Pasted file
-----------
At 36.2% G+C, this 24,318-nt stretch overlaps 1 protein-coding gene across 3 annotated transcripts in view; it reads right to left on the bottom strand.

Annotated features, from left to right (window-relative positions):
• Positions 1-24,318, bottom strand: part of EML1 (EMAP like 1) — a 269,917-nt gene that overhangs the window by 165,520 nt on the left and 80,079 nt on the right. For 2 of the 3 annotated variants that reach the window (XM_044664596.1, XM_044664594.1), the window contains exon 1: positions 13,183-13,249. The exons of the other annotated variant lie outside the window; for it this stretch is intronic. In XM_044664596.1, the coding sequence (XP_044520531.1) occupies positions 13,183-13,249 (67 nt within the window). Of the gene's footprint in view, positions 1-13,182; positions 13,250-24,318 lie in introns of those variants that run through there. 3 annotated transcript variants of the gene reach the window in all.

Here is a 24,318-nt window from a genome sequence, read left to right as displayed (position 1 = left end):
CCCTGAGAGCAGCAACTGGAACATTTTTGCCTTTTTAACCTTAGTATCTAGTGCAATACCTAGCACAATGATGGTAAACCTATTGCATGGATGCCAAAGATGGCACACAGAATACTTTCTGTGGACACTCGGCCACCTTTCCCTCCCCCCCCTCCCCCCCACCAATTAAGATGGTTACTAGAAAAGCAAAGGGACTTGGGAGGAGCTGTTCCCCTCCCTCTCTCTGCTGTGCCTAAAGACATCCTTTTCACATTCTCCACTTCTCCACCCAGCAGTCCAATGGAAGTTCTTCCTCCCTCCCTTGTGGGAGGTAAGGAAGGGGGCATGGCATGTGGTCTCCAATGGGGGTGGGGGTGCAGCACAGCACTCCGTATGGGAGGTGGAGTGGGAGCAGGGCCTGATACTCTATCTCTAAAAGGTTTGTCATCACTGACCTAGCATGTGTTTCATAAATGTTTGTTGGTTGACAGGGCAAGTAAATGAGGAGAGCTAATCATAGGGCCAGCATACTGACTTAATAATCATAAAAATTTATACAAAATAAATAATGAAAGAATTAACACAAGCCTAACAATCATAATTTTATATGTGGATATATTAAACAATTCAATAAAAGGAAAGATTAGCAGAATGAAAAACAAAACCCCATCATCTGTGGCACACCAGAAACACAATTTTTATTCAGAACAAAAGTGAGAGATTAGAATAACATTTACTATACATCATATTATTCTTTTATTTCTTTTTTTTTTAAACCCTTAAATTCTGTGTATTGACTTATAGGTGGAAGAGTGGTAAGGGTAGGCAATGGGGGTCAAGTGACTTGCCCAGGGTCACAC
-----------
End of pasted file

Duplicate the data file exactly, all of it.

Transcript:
At 36.2% G+C, this 24,318-nt stretch overlaps 1 protein-coding gene across 3 annotated transcripts in view; it reads right to left on the bottom strand.

Annotated features, from left to right (window-relative positions):
• Positions 1-24,318, bottom strand: part of EML1 (EMAP like 1) — a 269,917-nt gene that overhangs the window by 165,520 nt on the left and 80,079 nt on the right. For 2 of the 3 annotated variants that reach the window (XM_044664596.1, XM_044664594.1), the window contains exon 1: positions 13,183-13,249. The exons of the other annotated variant lie outside the window; for it this stretch is intronic. In XM_044664596.1, the coding sequence (XP_044520531.1) occupies positions 13,183-13,249 (67 nt within the window). Of the gene's footprint in view, positions 1-13,182; positions 13,250-24,318 lie in introns of those variants that run through there. 3 annotated transcript variants of the gene reach the window in all.

Here is a 24,318-nt window from a genome sequence, read left to right as displayed (position 1 = left end):
CCCTGAGAGCAGCAACTGGAACATTTTTGCCTTTTTAACCTTAGTATCTAGTGCAATACCTAGCACAATGATGGTAAACCTATTGCATGGATGCCAAAGATGGCACACAGAATACTTTCTGTGGACACTCGGCCACCTTTCCCTCCCCCCCCTCCCCCCCACCAATTAAGATGGTTACTAGAAAAGCAAAGGGACTTGGGAGGAGCTGTTCCCCTCCCTCTCTCTGCTGTGCCTAAAGACATCCTTTTCACATTCTCCACTTCTCCACCCAGCAGTCCAATGGAAGTTCTTCCTCCCTCCCTTGTGGGAGGTAAGGAAGGGGGCATGGCATGTGGTCTCCAATGGGGGTGGGGGTGCAGCACAGCACTCCGTATGGGAGGTGGAGTGGGAGCAGGGCCTGATACTCTATCTCTAAAAGGTTTGTCATCACTGACCTAGCATGTGTTTCATAAATGTTTGTTGGTTGACAGGGCAAGTAAATGAGGAGAGCTAATCATAGGGCCAGCATACTGACTTAATAATCATAAAAATTTATACAAAATAAATAATGAAAGAATTAACACAAGCCTAACAATCATAATTTTATATGTGGATATATTAAACAATTCAATAAAAGGAAAGATTAGCAGAATGAAAAACAAAACCCCATCATCTGTGGCACACCAGAAACACAATTTTTATTCAGAACAAAAGTGAGAGATTAGAATAACATTTACTATACATCATATTATTCTTTTATTTCTTTTTTTTTTAAACCCTTAAATTCTGTGTATTGACTTATAGGTGGAAGAGTGGTAAGGGTAGGCAATGGGGGTCAAGTGACTTGCCCAGGGTCACAC